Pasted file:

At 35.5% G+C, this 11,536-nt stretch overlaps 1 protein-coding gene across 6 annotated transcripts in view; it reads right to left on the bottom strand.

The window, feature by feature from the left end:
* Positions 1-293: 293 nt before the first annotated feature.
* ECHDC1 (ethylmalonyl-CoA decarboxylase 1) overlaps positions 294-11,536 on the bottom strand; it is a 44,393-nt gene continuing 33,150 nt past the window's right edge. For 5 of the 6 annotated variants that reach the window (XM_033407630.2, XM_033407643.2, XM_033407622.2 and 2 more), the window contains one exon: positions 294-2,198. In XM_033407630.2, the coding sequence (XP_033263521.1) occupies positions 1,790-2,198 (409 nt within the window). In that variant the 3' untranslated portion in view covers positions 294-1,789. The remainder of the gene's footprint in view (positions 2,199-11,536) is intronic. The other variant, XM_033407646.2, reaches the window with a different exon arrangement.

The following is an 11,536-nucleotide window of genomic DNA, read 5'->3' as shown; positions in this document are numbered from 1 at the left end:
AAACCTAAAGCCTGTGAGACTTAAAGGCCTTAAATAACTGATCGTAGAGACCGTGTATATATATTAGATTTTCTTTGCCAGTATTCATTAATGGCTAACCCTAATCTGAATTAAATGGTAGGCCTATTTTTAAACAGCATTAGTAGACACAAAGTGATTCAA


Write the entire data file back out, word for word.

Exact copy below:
At 35.5% G+C, this 11,536-nt stretch overlaps 1 protein-coding gene across 6 annotated transcripts in view; it reads right to left on the bottom strand.

The window, feature by feature from the left end:
* Positions 1-293: 293 nt before the first annotated feature.
* ECHDC1 (ethylmalonyl-CoA decarboxylase 1) overlaps positions 294-11,536 on the bottom strand; it is a 44,393-nt gene continuing 33,150 nt past the window's right edge. For 5 of the 6 annotated variants that reach the window (XM_033407630.2, XM_033407643.2, XM_033407622.2 and 2 more), the window contains one exon: positions 294-2,198. In XM_033407630.2, the coding sequence (XP_033263521.1) occupies positions 1,790-2,198 (409 nt within the window). In that variant the 3' untranslated portion in view covers positions 294-1,789. The remainder of the gene's footprint in view (positions 2,199-11,536) is intronic. The other variant, XM_033407646.2, reaches the window with a different exon arrangement.

The following is an 11,536-nucleotide window of genomic DNA, read 5'->3' as shown; positions in this document are numbered from 1 at the left end:
AAACCTAAAGCCTGTGAGACTTAAAGGCCTTAAATAACTGATCGTAGAGACCGTGTATATATATTAGATTTTCTTTGCCAGTATTCATTAATGGCTAACCCTAATCTGAATTAAATGGTAGGCCTATTTTTAAACAGCATTAGTAGACACAAAGTGATTCAA